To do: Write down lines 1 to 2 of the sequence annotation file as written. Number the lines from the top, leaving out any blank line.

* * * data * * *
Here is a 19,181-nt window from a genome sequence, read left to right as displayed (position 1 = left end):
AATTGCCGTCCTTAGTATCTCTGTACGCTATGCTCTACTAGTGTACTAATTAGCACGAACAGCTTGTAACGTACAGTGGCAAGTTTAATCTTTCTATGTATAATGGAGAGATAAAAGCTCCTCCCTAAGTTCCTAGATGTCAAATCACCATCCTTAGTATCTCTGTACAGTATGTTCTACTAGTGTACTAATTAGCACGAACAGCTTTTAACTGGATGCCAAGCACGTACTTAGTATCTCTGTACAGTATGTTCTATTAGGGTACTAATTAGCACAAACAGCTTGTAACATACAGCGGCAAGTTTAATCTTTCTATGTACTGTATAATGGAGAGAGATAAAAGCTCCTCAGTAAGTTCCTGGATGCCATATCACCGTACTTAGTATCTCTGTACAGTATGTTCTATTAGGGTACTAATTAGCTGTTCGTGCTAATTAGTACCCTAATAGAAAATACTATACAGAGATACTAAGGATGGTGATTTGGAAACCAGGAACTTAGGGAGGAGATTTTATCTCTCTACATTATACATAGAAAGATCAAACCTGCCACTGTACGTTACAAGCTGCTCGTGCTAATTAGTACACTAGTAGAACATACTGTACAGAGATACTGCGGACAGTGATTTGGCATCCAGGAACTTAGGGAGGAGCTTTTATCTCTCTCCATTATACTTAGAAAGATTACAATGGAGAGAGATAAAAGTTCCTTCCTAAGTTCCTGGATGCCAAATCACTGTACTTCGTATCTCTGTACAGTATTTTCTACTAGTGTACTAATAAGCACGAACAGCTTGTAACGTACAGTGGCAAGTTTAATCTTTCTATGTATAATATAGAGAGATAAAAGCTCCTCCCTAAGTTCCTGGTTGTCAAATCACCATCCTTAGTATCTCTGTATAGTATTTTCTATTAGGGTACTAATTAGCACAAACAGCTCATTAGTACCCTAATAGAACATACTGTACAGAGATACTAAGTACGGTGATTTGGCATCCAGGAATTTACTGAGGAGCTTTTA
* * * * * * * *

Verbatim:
Here is a 19,181-nt window from a genome sequence, read left to right as displayed (position 1 = left end):
AATTGCCGTCCTTAGTATCTCTGTACGCTATGCTCTACTAGTGTACTAATTAGCACGAACAGCTTGTAACGTACAGTGGCAAGTTTAATCTTTCTATGTATAATGGAGAGATAAAAGCTCCTCCCTAAGTTCCTAGATGTCAAATCACCATCCTTAGTATCTCTGTACAGTATGTTCTACTAGTGTACTAATTAGCACGAACAGCTTTTAACTGGATGCCAAGCACGTACTTAGTATCTCTGTACAGTATGTTCTATTAGGGTACTAATTAGCACAAACAGCTTGTAACATACAGCGGCAAGTTTAATCTTTCTATGTACTGTATAATGGAGAGAGATAAAAGCTCCTCAGTAAGTTCCTGGATGCCATATCACCGTACTTAGTATCTCTGTACAGTATGTTCTATTAGGGTACTAATTAGCTGTTCGTGCTAATTAGTACCCTAATAGAAAATACTATACAGAGATACTAAGGATGGTGATTTGGAAACCAGGAACTTAGGGAGGAGATTTTATCTCTCTACATTATACATAGAAAGATCAAACCTGCCACTGTACGTTACAAGCTGCTCGTGCTAATTAGTACACTAGTAGAACATACTGTACAGAGATACTGCGGACAGTGATTTGGCATCCAGGAACTTAGGGAGGAGCTTTTATCTCTCTCCATTATACTTAGAAAGATTACAATGGAGAGAGATAAAAGTTCCTTCCTAAGTTCCTGGATGCCAAATCACTGTACTTCGTATCTCTGTACAGTATTTTCTACTAGTGTACTAATAAGCACGAACAGCTTGTAACGTACAGTGGCAAGTTTAATCTTTCTATGTATAATATAGAGAGATAAAAGCTCCTCCCTAAGTTCCTGGTTGTCAAATCACCATCCTTAGTATCTCTGTATAGTATTTTCTATTAGGGTACTAATTAGCACAAACAGCTCATTAGTACCCTAATAGAACATACTGTACAGAGATACTAAGTACGGTGATTTGGCATCCAGGAATTTACTGAGGAGCTTTTA